A Workshop on Making Deviled Eggs

Is Medium-Specificity the New Bollywood Trope?

shuddhdesiromance

Shuddh Desi Romance (2013)


A few weeks ago, a friend expressed horror when I didn’t know who Parineeti Chopra was! And then, he went on to gag some other names: Alia Bhatt, Arjun Kapoor, Kangana Ranaut, Ranveer Singh and so on; none of whom I could place. The stench of my ignorance was insufferable!

In a sheepish attempt to redeem myself and obscure expressions of shocked outrage directed at me, I watched a few films I could find on Netflix and Google Play: Ladies vs. Ricky Bahl, Ishaqzaade, Shuddh Desi Romance, Goliyon Ki Raasleela Ram-Leela, Aurangazeb, Band Baaja Baaraat, and Listen...Amaya. (I know to look forward to Alia’s Highway, and Kangana’s Queen).

All these movies are about bold but sleazy juvenile adults with sketchy personal and social convictions, who make godawful choices that get them in trouble, only to resolve them rather unimaginatively! Most of these films are enjoyable to watch because they are all colorful without exception; the characters are charming and relatable; there’s a lot of tongue-in-cheek dialogue; and all the actions are complemented with harmonious soundscapes. They also allow us the luxury of unabashedly judging fictional people with confused morals born of societal guilt (early modern literature stock). For instance, in Shuddh Desi Romance, the protagonists unnecessarily complicate their relationships and inflict problems on themselves because of their own bigoted stupidity and their misgivings about their society. On the other hand, if they just went about their lives as they wanted, to begin with, there wouldn't have even been a story to tell. The story is ultimately about the humor that arises from taking advantage of or creatively circumventing societal guilt.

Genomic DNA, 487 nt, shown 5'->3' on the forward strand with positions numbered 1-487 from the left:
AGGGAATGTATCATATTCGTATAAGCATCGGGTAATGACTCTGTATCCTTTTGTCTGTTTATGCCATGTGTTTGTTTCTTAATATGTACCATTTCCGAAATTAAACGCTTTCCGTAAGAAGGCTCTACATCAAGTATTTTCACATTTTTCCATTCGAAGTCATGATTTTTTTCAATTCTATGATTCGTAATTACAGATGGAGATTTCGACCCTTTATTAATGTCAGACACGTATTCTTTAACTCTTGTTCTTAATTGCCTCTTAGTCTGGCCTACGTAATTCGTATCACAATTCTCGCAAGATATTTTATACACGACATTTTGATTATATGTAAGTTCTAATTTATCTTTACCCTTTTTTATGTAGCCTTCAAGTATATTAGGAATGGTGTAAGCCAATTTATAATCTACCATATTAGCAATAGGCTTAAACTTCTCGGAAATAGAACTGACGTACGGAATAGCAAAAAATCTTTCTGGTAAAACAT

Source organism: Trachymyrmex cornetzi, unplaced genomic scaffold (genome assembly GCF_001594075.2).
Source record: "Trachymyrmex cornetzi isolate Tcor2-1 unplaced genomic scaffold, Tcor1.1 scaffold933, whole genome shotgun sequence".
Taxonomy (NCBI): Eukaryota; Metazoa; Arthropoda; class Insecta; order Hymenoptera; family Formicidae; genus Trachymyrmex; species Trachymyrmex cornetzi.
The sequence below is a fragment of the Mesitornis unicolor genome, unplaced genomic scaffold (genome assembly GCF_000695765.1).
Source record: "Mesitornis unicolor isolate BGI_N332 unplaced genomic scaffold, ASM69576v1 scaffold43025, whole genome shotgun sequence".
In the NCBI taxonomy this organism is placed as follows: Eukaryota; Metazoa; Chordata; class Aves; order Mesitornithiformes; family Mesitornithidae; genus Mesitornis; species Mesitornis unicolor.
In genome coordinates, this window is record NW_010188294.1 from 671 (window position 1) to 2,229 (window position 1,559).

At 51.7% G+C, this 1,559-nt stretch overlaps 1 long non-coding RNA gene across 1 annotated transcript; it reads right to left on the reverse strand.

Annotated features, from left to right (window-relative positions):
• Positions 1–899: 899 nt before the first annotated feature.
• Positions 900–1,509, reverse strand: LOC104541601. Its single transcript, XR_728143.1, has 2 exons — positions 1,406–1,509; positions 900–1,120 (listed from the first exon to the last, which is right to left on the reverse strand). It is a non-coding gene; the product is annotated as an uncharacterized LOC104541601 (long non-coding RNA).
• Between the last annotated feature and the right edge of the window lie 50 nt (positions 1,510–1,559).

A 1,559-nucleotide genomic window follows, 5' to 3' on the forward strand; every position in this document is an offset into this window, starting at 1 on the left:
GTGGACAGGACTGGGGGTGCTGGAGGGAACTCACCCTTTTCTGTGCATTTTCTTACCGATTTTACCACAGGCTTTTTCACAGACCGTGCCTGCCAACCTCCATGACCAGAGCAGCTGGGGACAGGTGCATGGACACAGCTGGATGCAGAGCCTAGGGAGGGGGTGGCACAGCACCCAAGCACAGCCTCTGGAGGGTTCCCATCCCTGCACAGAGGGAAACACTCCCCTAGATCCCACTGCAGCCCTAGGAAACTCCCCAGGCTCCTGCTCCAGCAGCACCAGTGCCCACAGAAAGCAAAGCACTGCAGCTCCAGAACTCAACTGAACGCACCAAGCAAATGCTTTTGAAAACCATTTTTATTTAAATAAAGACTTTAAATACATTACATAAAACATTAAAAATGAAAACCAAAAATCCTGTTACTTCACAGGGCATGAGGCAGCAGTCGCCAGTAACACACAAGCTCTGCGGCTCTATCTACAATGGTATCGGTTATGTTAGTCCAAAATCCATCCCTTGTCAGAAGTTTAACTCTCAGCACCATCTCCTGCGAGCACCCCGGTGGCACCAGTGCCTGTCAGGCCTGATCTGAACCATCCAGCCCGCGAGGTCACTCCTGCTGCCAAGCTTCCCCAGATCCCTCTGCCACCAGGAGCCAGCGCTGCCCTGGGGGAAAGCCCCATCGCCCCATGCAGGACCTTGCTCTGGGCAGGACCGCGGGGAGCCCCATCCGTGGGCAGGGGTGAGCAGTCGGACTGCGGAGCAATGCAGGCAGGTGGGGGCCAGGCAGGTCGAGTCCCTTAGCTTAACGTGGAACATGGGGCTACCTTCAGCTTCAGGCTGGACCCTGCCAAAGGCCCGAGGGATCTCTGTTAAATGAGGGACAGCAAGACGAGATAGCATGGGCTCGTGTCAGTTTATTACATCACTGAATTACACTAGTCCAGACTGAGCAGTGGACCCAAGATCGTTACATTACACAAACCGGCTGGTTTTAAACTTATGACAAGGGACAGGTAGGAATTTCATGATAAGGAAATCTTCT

The most creative parts of the new films point directly to the storyboards and screenplay, and how the filmmakers take advantage of cinema’s unique qualities that make it different from any other storytelling medium and cannot be replicated using any other art form. The films are very self-aware and attempt to impress us by exuding a kind of blustering, ostentatious aura that makes us pay attention to their artful non-story elements over their stock stories.

I like this! I like this for the same reason that I enjoy adaptations and re-makes. I like this for the same reason that I like the not-so-accurate gilded bling-bling in Luhrmann's adaptation of Fitzgerald’s The Great Gatsby. Having read the book, I wasn’t curious about the story, as much as the things that can come alive only in cinema. I like cinema that has the materiality that I can never dream up on my own!

One other thing. Some of the kissing scenes in these new movies I watched have the couples aggressively going at each other like hungry chickens pecking at grain. What is that!?
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